On a trip to the beach when I was ten years old, my mother took me to explore the rocks of the breakwater. People are not supposed to walk on these rocks, but sometimes they do. The rocks are slanted randomly in various directions with irregular spaces between them. Without a cane to give me information about my surroundings, I grew nervous and hesitant. I could not figure out where I should take my next step. My mother got very frustrated. Regretably, neither of us knew the travel techniques that would have solved this problem. Some thirty years later I walked through similar terrain with another blind person. We navigated safely and confidently, using our canes to find safe passage between the rocks.

When I was twelve years old in the summer of 1964, my parents sent me to a program for blind youth at the Illinois Visually Handicapped Institute (IVHI) in Chicago, now the Illinois Center for Rehabilitation and Education (ICRE). For the first time I received intensive mobility instruction with the long white cane. My travel teacher showed me all kinds of street crossings, including perpendicular and angled intersections. She taught me to wait for the perpendicular traffic (vehicles passing in front of me) to stop, to listen for and line up with parallel traffic, to make sure no cars were turning in front of me, and to proceed across the street.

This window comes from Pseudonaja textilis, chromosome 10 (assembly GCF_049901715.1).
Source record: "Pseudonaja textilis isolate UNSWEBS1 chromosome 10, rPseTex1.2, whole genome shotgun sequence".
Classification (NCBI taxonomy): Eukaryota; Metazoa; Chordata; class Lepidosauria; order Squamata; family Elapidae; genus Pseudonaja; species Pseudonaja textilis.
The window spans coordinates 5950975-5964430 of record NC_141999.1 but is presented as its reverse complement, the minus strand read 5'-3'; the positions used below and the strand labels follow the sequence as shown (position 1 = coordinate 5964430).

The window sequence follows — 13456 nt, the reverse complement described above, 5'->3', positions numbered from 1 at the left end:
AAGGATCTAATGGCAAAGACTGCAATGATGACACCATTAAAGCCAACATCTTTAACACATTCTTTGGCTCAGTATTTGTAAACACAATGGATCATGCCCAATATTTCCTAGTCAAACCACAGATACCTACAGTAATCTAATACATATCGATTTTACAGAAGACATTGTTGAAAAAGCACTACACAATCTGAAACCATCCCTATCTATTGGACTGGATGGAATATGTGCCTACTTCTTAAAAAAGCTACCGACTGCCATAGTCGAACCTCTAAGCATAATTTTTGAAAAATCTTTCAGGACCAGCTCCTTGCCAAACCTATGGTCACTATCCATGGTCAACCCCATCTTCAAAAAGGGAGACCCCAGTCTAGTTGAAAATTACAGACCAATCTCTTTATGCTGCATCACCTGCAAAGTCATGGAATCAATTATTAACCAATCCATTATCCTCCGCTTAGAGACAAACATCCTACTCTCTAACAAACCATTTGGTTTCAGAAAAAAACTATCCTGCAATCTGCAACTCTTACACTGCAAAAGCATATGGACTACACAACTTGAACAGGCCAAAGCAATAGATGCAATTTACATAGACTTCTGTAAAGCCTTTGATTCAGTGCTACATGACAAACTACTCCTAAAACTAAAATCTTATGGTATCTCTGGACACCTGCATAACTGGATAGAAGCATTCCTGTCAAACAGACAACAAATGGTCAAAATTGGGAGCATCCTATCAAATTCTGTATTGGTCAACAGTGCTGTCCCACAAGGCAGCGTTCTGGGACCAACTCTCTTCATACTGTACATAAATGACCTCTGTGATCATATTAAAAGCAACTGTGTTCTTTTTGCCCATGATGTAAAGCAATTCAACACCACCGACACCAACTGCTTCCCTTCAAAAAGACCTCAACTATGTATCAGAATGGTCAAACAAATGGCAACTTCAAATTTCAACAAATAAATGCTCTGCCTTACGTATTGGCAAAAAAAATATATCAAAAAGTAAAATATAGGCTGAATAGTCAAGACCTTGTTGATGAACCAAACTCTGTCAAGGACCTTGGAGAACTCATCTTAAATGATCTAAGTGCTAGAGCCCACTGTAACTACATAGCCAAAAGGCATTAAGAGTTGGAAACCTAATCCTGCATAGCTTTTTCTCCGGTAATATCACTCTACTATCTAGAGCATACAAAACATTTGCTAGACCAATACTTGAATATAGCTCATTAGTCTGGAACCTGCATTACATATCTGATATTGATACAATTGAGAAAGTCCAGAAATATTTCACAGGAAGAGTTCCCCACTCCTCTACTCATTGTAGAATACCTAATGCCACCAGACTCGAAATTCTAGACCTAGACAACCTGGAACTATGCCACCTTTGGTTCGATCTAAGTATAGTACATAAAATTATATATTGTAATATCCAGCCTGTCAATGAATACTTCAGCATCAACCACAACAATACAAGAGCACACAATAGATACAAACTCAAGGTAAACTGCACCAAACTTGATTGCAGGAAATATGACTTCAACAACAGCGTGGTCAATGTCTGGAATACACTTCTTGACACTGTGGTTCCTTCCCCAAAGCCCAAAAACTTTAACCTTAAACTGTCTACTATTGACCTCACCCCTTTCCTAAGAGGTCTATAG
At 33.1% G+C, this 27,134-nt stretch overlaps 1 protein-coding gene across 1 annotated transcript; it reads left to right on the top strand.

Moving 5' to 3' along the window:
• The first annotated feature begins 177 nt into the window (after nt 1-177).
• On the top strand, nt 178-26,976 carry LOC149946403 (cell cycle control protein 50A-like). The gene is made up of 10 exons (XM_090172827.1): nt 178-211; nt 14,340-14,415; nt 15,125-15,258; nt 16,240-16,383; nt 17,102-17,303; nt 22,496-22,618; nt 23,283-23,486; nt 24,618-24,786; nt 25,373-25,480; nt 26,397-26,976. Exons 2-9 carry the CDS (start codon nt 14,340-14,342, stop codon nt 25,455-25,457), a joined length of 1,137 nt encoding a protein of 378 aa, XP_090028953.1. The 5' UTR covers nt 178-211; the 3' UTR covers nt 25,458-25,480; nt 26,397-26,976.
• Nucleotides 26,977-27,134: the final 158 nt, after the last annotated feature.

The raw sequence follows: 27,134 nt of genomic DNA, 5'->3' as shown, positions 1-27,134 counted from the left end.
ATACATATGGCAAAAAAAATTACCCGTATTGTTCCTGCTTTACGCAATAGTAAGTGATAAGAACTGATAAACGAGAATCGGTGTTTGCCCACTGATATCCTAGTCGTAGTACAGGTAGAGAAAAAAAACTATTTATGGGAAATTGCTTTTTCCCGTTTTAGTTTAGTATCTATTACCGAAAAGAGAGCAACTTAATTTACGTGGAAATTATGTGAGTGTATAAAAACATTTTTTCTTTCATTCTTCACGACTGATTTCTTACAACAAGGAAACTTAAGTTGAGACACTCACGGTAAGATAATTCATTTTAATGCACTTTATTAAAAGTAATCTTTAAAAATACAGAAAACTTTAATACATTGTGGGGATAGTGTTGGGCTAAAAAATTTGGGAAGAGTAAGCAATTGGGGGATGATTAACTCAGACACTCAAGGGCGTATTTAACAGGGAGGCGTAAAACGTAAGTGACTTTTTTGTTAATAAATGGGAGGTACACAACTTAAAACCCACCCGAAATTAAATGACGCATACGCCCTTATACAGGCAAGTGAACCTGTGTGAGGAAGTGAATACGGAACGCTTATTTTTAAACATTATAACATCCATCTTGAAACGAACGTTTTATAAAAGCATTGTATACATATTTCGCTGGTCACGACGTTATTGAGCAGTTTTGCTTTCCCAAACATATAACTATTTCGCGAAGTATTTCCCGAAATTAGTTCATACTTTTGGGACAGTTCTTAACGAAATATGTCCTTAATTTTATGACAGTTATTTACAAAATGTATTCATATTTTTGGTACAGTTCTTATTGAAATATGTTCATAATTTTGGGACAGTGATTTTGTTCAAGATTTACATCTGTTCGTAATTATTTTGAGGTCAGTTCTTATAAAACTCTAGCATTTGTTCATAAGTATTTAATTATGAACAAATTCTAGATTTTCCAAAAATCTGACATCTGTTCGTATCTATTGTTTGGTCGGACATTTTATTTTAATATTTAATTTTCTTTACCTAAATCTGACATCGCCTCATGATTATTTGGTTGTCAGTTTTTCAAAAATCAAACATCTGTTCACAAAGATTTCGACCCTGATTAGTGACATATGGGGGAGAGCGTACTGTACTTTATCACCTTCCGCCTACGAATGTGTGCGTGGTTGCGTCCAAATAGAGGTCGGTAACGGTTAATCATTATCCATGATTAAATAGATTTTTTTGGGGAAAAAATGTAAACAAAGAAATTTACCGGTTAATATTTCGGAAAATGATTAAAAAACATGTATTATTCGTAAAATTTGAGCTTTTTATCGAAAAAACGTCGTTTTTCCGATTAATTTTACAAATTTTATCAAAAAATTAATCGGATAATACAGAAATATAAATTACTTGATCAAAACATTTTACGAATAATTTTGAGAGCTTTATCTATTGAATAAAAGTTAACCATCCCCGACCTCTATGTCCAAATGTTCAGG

One day my instructor showed me a railroad grade crossing a few blocks from the training facility. I heard the bells ring, and she explained that the crossing gates had come down to keep pedestrians and vehicles off the tracks while the train passed.

One of my classes at IVHI was called Self Help. The instructor was the first blind adult I ever knew extensively, and he was a wonderful role model. Part of the class involved woodworking, and the instructor had me make a wooden paperweight. He taught me to hammer nails straight without clobbering my thumb. I also learned to use power tools such as an industrial drill press. My instructor gave me some very wise advice. He repeatedly emphasized, "If you respect the tools, the tools will respect you." We also discussed repairing equipment. He observed, "When you take something apart, keep your parts organized so you can put it back together."

My instructor checked to make sure I could read and write Braille effectively, dial a phone, and tie a tie. I discovered that we had a common interest in everything related to railroads and mass transit. We both understood the importance of railroad passenger trains and mass transit for blind people. He told me about streetcars, elevated-train cars with wooden bodies, steam locomotives, and diesel locomotives.